We’ve talked about Breker’s C-level test generation tools a couple of times in the past. But the context for that discussion was simulation – the tests were run in the virtual domain.
But not all validation happens there. There are several scenarios where hardware platforms contribute to the verification plan. Emulators are one good example, where programmable hardware elements implement newly-designed logic so that extensive testing that might be too slow for simulation – in particular, running software – can be performed.
Likewise, FPGA prototypes can be part of the plan. These are usually faster than an emulator implementation, but they take longer to create since they’re optimized for speed. They’re often used by software writers as a way to test software that will ultimately run on the silicon chip. But such software designers may well be interested in stressing the design with specific uses cases that their software may exercise. So some of the silicon verification can bleed over to them.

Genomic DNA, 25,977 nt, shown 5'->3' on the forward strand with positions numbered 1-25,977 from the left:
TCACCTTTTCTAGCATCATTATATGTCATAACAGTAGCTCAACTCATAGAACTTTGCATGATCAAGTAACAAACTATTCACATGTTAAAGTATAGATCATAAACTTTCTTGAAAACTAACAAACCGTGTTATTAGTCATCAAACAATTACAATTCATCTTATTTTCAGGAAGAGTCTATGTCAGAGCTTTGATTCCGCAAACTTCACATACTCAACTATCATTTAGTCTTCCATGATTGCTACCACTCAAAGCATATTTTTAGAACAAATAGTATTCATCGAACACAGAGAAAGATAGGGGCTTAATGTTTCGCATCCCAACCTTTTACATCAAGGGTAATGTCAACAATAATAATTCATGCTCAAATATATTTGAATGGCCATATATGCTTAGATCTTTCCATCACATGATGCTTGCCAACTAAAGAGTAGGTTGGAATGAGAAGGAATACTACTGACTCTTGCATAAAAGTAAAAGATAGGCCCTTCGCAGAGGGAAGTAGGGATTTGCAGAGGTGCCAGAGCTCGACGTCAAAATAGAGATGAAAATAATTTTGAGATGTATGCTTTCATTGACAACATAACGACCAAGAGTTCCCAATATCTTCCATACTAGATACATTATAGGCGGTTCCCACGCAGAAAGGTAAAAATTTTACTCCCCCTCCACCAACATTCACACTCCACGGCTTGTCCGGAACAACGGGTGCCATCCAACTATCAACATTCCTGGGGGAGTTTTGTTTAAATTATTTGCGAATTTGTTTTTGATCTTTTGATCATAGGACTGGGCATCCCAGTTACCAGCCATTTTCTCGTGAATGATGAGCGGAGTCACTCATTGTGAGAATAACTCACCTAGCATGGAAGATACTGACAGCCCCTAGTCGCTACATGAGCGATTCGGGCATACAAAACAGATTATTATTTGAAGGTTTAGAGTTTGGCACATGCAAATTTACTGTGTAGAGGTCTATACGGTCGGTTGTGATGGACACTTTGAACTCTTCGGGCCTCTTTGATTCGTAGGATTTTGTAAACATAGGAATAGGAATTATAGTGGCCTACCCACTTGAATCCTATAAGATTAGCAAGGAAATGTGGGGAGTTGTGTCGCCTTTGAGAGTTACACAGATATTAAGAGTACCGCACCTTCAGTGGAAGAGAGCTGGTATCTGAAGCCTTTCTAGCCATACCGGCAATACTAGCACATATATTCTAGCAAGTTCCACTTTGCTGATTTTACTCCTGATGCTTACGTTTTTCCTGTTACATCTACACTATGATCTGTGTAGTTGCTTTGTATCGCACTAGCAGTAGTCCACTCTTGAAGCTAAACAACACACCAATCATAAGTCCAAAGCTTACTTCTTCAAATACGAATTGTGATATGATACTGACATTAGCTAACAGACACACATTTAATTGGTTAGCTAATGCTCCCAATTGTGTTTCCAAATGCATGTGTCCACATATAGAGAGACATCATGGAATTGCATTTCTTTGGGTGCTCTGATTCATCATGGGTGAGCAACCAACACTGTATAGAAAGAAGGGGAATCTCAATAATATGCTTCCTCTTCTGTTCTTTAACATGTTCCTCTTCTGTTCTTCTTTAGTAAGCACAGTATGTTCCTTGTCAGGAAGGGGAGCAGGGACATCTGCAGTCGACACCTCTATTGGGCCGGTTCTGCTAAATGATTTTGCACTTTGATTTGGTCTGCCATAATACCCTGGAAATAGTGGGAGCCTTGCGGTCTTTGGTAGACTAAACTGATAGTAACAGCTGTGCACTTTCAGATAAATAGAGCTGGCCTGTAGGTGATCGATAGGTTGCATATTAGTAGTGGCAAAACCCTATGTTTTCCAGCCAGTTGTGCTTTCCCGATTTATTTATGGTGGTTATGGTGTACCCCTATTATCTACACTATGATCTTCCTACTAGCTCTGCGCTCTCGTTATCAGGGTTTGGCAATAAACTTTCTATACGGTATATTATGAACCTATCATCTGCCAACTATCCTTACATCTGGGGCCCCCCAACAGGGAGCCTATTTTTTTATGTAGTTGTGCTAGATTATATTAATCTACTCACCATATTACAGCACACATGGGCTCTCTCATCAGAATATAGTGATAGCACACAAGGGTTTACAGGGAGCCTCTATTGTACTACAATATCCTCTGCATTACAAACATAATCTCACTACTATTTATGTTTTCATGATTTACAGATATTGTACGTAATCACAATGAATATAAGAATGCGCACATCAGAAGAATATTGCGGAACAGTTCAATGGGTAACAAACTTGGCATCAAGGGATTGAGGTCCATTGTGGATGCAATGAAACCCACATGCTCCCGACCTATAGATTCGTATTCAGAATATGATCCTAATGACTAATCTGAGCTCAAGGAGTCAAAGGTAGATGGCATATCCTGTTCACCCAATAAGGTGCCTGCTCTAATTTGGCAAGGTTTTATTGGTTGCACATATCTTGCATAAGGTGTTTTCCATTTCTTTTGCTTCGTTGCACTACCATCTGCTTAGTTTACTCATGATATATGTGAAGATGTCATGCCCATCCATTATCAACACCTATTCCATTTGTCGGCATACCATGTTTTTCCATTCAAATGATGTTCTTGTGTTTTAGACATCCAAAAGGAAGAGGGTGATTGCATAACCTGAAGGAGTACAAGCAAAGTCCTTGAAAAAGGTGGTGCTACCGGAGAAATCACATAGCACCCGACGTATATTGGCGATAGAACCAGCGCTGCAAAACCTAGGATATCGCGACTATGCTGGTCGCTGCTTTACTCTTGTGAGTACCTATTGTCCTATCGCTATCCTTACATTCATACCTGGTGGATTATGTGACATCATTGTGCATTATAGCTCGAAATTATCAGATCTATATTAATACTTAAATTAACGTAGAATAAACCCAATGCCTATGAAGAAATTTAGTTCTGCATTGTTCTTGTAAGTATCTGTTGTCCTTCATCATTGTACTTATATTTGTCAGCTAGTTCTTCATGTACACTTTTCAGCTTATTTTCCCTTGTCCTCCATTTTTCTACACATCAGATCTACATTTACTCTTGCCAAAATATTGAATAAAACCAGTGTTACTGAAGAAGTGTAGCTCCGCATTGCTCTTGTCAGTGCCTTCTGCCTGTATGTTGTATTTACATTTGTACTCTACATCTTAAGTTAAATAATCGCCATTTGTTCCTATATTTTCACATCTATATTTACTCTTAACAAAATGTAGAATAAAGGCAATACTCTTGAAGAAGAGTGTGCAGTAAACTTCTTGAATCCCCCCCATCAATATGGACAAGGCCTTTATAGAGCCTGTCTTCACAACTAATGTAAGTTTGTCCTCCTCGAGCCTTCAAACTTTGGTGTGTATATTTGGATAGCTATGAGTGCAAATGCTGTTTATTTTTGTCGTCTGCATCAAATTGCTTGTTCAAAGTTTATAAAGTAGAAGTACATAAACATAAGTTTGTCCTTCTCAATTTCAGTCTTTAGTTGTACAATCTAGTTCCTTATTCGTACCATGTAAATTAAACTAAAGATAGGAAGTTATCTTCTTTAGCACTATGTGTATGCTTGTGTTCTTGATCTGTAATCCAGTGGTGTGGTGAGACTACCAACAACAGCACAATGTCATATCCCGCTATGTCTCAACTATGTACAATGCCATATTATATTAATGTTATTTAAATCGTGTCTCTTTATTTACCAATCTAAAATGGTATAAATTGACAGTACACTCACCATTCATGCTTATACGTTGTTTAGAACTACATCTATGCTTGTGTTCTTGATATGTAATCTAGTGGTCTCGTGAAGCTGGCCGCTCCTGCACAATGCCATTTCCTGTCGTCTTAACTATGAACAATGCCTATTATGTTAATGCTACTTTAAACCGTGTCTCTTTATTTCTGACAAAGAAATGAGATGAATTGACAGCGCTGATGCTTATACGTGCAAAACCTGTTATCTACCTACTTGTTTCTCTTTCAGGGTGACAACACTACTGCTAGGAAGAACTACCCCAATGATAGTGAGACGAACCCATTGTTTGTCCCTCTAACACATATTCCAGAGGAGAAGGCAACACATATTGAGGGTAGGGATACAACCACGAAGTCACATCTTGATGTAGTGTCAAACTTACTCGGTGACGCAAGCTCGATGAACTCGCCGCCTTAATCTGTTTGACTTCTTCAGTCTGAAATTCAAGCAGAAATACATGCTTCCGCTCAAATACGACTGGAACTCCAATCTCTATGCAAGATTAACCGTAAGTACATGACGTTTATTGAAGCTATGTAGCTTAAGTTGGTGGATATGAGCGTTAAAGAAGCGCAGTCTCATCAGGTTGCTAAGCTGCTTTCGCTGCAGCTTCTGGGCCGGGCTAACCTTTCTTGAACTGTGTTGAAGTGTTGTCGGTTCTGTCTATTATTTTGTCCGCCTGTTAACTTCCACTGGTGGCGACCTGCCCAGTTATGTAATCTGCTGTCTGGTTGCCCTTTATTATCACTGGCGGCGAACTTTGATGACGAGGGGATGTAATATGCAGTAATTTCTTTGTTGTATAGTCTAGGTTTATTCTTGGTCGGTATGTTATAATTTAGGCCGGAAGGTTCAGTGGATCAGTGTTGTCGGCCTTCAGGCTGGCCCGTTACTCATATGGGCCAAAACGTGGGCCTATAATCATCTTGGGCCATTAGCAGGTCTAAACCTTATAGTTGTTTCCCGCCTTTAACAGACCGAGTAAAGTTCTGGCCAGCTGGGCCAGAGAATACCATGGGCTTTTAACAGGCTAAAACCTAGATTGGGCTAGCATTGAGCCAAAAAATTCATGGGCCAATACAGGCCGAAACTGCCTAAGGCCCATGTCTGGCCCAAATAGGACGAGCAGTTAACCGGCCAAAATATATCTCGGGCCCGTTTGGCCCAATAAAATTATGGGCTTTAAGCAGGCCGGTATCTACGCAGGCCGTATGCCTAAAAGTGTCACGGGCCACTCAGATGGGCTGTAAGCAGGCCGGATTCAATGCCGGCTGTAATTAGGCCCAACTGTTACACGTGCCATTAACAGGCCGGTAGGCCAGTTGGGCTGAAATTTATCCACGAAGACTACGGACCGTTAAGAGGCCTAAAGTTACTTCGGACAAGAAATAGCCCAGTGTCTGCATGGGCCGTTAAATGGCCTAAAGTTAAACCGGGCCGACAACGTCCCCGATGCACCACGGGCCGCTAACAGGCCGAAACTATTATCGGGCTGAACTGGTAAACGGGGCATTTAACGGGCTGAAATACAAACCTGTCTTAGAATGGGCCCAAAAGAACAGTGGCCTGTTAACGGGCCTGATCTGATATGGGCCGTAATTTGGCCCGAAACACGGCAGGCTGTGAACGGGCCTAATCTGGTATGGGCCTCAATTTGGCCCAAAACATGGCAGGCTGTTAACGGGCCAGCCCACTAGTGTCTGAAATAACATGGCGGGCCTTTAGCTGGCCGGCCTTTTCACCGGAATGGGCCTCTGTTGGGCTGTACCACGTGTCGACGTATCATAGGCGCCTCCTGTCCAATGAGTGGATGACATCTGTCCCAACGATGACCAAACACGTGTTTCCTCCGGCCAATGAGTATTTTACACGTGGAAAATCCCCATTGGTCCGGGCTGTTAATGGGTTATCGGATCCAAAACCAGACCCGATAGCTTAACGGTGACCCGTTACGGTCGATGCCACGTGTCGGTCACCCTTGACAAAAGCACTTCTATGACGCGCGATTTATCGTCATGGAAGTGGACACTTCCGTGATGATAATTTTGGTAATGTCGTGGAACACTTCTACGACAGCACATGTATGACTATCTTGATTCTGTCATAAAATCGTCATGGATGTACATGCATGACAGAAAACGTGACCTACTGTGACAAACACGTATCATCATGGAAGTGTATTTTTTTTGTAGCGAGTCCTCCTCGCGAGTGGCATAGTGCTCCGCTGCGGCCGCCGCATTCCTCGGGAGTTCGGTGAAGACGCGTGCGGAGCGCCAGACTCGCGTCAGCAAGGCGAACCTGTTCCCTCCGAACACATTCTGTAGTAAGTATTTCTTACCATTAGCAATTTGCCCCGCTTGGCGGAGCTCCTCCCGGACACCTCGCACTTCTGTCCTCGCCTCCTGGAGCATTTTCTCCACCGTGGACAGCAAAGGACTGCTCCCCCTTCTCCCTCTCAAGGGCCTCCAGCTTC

Finally, after all of the verification is done, you have an actual chip. (With all the focus on 100%-proof-that-it-works before cutting masks, it’s easy to forget that we’re actually making a real chip.) That chip must be validated to ensure that it works the way the verification plan said it would.
All of these scenarios are now supported by Breker’s TrekSoC-Si product, which complements the existing version. It means that tests generated for simulation can also be applied in all of these other phases of verification and validation.
You can find out more in their release.